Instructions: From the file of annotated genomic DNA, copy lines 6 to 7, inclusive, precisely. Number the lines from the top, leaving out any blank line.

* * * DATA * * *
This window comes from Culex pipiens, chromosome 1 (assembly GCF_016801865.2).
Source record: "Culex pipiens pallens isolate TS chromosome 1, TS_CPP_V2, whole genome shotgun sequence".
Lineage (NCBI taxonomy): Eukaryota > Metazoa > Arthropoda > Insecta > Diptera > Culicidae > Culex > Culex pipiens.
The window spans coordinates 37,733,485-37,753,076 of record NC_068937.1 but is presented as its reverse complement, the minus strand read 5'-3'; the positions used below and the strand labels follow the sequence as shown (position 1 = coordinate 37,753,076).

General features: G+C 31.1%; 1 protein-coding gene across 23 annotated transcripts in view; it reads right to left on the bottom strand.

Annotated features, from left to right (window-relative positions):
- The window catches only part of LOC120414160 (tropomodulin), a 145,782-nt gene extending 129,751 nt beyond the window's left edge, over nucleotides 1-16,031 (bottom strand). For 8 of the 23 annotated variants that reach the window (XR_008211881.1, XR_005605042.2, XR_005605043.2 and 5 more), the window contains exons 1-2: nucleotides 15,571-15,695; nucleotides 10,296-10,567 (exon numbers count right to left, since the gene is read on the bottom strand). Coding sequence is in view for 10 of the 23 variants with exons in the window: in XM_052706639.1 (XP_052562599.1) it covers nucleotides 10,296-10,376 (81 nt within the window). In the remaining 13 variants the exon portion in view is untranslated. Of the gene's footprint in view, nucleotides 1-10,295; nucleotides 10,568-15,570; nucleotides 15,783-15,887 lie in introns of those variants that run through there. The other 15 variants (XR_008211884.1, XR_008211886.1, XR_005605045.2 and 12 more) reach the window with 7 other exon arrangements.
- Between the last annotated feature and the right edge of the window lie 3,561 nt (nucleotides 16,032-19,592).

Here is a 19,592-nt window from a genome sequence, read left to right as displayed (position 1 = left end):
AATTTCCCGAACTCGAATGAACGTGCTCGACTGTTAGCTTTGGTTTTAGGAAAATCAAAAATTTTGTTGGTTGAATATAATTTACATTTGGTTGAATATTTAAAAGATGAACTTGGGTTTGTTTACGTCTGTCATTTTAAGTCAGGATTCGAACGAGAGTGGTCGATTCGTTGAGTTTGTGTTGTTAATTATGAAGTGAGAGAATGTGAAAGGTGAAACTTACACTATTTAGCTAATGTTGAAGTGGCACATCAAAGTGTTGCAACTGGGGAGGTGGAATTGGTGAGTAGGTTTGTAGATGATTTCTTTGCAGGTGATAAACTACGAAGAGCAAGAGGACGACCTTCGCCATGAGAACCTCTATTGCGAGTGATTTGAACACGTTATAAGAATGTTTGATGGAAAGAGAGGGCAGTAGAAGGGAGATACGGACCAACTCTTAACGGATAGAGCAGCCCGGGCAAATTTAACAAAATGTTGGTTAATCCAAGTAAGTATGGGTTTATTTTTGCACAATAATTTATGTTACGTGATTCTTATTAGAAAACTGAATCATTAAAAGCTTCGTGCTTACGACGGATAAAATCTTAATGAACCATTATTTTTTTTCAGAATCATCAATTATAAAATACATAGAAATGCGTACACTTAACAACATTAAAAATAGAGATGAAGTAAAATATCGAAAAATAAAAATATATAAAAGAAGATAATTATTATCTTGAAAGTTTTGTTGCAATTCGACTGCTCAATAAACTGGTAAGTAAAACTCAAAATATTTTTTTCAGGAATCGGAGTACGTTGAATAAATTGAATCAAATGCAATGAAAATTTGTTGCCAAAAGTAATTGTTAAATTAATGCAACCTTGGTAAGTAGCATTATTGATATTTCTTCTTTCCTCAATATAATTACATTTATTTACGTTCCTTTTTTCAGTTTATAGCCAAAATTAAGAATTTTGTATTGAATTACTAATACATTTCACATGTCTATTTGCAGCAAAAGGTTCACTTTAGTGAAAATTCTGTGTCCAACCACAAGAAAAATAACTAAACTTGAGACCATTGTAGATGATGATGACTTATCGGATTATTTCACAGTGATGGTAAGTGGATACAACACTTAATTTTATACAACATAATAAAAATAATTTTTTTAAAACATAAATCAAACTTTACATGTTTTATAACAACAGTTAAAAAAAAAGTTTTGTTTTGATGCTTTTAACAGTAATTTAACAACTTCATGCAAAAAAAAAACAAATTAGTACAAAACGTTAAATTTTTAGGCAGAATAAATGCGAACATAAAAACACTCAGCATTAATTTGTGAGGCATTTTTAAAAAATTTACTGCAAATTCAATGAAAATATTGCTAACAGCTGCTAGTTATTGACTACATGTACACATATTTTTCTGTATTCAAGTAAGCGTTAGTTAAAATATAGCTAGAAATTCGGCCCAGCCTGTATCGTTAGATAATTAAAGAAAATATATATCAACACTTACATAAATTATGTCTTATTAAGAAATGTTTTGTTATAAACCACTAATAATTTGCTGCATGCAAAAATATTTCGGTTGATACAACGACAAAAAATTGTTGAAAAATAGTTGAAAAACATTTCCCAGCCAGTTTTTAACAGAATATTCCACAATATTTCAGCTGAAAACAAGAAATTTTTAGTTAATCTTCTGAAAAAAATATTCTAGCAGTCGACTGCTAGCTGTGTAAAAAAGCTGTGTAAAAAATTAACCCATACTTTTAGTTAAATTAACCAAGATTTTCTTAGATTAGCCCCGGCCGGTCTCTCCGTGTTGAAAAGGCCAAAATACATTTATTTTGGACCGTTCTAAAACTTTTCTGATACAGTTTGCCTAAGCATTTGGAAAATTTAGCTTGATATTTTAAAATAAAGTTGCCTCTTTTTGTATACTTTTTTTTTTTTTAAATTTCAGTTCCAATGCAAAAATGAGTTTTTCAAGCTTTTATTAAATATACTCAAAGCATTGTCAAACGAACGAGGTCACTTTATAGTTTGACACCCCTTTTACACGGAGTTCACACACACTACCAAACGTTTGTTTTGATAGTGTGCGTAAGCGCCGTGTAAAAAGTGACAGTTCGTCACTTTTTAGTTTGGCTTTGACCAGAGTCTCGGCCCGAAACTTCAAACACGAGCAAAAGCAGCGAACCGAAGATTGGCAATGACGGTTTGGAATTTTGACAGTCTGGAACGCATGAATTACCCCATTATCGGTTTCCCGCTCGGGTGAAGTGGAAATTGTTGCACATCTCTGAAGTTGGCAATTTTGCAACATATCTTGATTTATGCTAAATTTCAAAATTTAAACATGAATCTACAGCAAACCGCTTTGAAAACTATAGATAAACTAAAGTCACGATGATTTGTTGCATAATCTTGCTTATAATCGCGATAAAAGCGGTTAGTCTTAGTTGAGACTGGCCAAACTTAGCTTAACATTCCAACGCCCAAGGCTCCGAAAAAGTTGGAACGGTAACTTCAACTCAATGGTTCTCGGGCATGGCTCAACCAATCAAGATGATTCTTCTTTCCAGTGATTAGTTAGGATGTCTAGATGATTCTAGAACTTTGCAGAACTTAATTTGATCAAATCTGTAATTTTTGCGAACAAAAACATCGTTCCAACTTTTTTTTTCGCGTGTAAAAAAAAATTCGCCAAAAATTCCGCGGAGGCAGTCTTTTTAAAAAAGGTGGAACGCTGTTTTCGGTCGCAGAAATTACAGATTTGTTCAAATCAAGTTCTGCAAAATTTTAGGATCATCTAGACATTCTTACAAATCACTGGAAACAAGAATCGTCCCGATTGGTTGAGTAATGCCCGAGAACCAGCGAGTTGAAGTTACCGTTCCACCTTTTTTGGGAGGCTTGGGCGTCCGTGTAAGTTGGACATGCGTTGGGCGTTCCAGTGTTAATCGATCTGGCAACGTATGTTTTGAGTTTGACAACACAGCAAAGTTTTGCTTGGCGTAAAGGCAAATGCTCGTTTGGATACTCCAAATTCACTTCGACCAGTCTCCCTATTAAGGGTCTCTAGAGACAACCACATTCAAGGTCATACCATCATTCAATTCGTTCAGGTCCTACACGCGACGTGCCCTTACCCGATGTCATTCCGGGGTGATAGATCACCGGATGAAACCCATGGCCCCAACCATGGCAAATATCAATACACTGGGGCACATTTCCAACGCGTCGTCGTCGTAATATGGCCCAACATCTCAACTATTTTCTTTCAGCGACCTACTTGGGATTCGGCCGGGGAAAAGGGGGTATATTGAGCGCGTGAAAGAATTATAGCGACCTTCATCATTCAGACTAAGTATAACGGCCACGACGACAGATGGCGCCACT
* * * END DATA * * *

Annotated features, from left to right (window-relative positions):
- The window catches only part of LOC120414160 (tropomodulin), a 145,782-nt gene extending 129,751 nt beyond the window's left edge, over nucleotides 1-16,031 (bottom strand). For 8 of the 23 annotated variants that reach the window (XR_008211881.1, XR_005605042.2, XR_005605043.2 and 5 more), the window contains exons 1-2: nucleotides 15,571-15,695; nucleotides 10,296-10,567 (exon numbers count right to left, since the gene is read on the bottom strand). Coding sequence is in view for 10 of the 23 variants with exons in the window: in XM_052706639.1 (XP_052562599.1) it covers nucleotides 10,296-10,376 (81 nt within the window). In the remaining 13 variants the exon portion in view is untranslated. Of the gene's footprint in view, nucleotides 1-10,295; nucleotides 10,568-15,570; nucleotides 15,783-15,887 lie in introns of those variants that run through there. The other 15 variants (XR_008211884.1, XR_008211886.1, XR_005605045.2 and 12 more) reach the window with 7 other exon arrangements.